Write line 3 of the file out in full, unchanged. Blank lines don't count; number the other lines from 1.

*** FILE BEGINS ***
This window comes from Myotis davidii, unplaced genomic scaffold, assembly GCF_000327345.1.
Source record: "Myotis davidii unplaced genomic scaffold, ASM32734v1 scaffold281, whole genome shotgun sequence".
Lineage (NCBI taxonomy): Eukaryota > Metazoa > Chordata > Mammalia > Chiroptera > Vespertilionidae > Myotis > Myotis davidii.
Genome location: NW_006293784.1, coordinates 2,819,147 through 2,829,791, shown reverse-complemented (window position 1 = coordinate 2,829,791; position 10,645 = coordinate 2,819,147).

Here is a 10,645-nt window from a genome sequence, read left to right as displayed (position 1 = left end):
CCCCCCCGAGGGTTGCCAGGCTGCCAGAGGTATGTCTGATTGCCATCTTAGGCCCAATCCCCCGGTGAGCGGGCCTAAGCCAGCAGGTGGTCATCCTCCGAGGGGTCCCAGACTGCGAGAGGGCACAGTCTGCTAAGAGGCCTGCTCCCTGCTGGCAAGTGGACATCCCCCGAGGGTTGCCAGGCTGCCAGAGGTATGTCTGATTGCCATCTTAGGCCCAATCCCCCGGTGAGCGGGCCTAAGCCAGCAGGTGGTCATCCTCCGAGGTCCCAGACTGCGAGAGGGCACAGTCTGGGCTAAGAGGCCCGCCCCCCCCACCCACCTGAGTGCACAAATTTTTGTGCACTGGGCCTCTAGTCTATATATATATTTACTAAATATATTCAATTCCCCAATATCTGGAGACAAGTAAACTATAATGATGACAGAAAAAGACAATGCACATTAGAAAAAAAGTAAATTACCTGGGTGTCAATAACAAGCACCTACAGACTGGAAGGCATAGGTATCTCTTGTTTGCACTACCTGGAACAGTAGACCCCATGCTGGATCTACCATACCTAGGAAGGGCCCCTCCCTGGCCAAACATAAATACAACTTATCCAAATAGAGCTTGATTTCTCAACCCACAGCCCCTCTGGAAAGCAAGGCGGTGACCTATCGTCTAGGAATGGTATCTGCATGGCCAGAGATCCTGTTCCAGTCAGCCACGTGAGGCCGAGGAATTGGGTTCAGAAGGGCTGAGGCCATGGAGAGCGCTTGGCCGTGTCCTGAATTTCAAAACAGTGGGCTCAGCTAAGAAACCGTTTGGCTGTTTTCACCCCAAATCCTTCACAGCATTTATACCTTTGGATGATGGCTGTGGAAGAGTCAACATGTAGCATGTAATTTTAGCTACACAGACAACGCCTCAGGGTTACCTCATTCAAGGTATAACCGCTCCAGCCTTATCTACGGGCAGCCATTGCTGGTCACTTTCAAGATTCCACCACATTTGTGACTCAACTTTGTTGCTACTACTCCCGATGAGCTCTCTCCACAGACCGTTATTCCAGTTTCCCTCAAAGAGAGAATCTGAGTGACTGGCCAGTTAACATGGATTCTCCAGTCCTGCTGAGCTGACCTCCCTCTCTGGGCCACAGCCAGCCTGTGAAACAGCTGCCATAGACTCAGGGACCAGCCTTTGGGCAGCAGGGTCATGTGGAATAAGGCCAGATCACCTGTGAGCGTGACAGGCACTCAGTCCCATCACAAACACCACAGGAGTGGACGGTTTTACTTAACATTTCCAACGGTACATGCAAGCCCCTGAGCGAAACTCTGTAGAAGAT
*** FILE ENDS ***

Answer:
Lineage (NCBI taxonomy): Eukaryota > Metazoa > Chordata > Mammalia > Chiroptera > Vespertilionidae > Myotis > Myotis davidii.